It may have entered the repertoire but slowly, Britten’s Lachrymae is now well to the fore of the viola’s still limited concertante output and Lawrence Power gave a potent rendering of a piece conceived for William Primrose then orchestrated for Cecil Aronowitz. The evocative if sparse writing for strings is a reminder this was Britten’s final creative act, bringing out the ambiguous shadings of these variations on Dowland’s Flow my tears (played and sung at the outset by Power) which culminate with a rendering of the full song in all its grave elegance.

Speaking beforehand, Collon (who gave a perceptive account of the Ninth Symphony with the CBSO some years back) spoke of his pleasure in utilizing the extent of Symphony Hall’s platform to programme a work on the scale of Shostakovich’s Fifth Symphony. Accordingly, this was a performance whose impact and intensity were evident from the outset; the opening movement unfolding gradually but with keen underlying intensity though its searching, then wistful main themes, to a surging development and climactic reprise before subsiding into a fateful coda. If the scherzo was less capricious than it often is, Collon’s trenchant handling   of its outer sections exuded an acerbic charm – offset by the trio’s deadpan humour (with an airily whimsical solo from leader Jonathan Martindale), before a pay-off of ominous import.

The ensuing Largo is the work’s emotional heart in every sense, and this afternoon’s reading made the most of its fraught eloquence with some limpidly unforced string playing then, in the mesmeric central episode, woodwind soliloquys of a spectral remoteness. Nor was there any lack of gravitas as the movement reached a baleful culmination, and from where Collon oversaw a faultless transition through to those consoling final bars. Always difficult to bring off, the finale had the virtue of almost seamless progression through its high-octane opening stages then the musing introspection at its centre – Collon making light of some tricky tempo changes on the way to an apotheosis of unremitting focus. The tonal ambivalence between triumph and tragedy might have been more acute, but its inevitability was never in doubt.

An impressive way to conclude what was almost a full-length concert (and one these players had to repeat just three hours later). The CBSO returns next Wednesday with a less strenuous programme which will include a welcome outing for Mendelssohn’s Reformation Symphony.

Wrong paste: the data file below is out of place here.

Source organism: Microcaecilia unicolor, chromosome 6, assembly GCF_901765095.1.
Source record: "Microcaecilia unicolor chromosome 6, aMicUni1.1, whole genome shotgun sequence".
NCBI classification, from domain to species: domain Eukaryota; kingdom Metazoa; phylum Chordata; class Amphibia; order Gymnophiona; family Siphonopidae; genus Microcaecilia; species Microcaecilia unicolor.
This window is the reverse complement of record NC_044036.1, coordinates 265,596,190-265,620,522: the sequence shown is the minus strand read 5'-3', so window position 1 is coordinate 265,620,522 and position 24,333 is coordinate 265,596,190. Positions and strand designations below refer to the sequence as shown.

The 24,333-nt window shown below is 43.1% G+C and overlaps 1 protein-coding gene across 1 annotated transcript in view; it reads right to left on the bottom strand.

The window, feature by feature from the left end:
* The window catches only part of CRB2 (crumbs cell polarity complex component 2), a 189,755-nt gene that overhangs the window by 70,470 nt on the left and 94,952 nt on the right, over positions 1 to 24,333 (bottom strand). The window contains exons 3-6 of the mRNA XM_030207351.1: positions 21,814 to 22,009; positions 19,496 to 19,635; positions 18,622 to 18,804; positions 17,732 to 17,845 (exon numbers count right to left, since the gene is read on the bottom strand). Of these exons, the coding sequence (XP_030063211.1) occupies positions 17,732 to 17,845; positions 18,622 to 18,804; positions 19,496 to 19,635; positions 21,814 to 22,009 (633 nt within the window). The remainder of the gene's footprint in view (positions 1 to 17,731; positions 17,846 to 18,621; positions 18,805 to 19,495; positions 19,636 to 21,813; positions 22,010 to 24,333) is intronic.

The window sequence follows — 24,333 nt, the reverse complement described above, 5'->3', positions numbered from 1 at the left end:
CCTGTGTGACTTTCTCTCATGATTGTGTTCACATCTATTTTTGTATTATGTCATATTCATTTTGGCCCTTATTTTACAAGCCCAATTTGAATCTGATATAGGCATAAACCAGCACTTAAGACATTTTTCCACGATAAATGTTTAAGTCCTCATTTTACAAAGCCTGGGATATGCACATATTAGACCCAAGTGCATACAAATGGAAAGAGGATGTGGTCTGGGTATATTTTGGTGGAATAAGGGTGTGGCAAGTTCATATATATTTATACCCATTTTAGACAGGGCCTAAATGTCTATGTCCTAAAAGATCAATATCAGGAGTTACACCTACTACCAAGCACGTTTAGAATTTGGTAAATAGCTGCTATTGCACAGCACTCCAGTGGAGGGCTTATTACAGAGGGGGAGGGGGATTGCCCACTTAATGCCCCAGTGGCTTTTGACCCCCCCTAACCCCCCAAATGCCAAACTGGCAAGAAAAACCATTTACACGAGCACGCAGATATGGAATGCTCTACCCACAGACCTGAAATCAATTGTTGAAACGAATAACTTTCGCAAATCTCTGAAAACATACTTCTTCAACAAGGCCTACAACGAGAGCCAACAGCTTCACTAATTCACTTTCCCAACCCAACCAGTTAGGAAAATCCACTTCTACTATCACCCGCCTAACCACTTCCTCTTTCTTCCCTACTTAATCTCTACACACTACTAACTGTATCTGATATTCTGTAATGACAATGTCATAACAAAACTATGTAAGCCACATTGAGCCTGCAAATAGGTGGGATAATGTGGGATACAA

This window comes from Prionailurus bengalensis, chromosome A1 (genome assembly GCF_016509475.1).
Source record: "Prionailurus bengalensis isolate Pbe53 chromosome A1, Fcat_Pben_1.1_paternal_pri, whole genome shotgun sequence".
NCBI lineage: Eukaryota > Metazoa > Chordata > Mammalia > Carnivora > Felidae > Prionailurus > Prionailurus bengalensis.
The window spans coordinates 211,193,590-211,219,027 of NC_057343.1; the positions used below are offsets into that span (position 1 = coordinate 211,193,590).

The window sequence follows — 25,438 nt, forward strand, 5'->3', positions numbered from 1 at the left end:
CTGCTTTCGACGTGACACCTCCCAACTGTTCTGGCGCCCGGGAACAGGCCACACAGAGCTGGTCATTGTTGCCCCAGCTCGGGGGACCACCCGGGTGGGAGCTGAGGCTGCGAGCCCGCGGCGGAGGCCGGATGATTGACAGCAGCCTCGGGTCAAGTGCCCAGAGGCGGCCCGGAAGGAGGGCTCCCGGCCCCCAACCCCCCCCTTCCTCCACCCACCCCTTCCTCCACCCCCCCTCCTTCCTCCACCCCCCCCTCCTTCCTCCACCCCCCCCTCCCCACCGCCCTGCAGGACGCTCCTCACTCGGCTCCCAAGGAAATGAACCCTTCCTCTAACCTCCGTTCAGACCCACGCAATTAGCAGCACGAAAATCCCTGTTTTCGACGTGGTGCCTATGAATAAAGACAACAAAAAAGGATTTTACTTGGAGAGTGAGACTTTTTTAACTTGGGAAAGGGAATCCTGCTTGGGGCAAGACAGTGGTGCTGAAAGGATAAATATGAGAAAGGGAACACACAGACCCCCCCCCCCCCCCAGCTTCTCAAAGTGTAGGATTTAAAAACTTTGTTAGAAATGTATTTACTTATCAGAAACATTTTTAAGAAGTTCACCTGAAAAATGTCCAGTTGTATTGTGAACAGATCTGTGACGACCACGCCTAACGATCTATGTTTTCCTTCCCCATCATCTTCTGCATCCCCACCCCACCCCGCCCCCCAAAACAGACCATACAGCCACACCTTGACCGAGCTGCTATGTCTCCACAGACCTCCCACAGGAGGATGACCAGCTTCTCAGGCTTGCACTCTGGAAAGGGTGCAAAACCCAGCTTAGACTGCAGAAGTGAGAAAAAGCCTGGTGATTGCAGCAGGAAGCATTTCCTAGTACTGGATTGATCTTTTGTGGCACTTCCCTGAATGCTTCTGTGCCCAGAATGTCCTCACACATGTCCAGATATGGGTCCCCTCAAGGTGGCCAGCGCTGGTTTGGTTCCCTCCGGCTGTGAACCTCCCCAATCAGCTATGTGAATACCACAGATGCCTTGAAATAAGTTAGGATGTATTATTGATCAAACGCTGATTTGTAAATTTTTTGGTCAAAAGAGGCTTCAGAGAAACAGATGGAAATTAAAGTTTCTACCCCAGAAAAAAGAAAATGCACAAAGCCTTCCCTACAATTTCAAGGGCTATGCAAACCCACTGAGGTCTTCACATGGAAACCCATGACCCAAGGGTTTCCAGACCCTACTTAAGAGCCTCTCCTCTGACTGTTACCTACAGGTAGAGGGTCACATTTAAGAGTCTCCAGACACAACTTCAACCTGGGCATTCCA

For further information about the CBSO’s current series of concerts, head to the orchestra’s website

For further information about the next concert on Wednesday 2 June, click here

Igor Stravinsky – three personal favourites on the 50th anniversary of his death

by Ben Hogwood

Today marks the 50th anniversary of the death of Russian composer Igor Stravinsky.

Stravinsky was a true revolutionary, and at Arcana we are looking forward to exploring the music behind that revolutionary voice later on in his anniversary year.

For now, here are three personal favourites of mine. The first is the ballet Petrushka, written in 1911 when Stravinsky was emerging from the influence of his teacher, Rimsky-Korsakov. This was the piece that switched me on to the composer’s colourful and descriptive sound world, highlighting his thoroughly original harmonic thinking:

The second is a much later ballet, Agon, written in America in 1957. By this time Stravinsky had explored a number of different styles, and was beginning to push the boundaries of tonality along with a new, more austere form of orchestration. In spite of that, there is an appealing warmth to the sparse textures of this, his final ballet:

Finally, a true favourite – the Symphony of Psalms. I was fortunate enough to play the cello in a performance of this and I can honestly say it was one of the most enjoyable 25 minutes of my musical life. The first chord is quite unlike anything I had heard before, but as the piece progresses Stravinsky’s use of the choir and orchestra is highly unusual for anything written in 1930, culminating in a wonderful, meditative Laudate Dominum that could easily go on for eternity. This performance conducted by Pierre Boulez is one of the best:

Stay with Arcana for some exciting explorations of Stravinsky later in 2021, but for now raise a toast to a wholly original voice.

In concert – Berliner Philharmoniker / Kirill Petrenko: The Golden Twenties – Weill & Stravinsky

Michael Spyres (Oedipus), Ekaterina Semenchuk (Jocasta), Andrea Mastroni (Tiresias), Krystian Adam (Shepherd), Derek Welton (Creon, Messenger), Bibiana Beglau (speaker), Men of the Rundfunkchor Berlin, Berliner Philharmoniker / Kirill Petrenko (above)

Weill Symphony no.1 in one movement (1921)
Stravinsky Oedipus Rex (1927)

Philharmonie, Berlin
Saturday 13 February (review of the online broadcast)

Written by Ben Hogwood

“This is no little hicktown. This is one helluva city!”

The words of Bertolt Brecht, writing about his home city in the song Berlin im Licht, set to music by Kurt Weill. It is a sentiment brought to the front of The Golden Twenties, an online festival from the Berliner Philharmoniker running through February, examining ‘a metropolis of contrasts…the epicentre of artistic modernism’.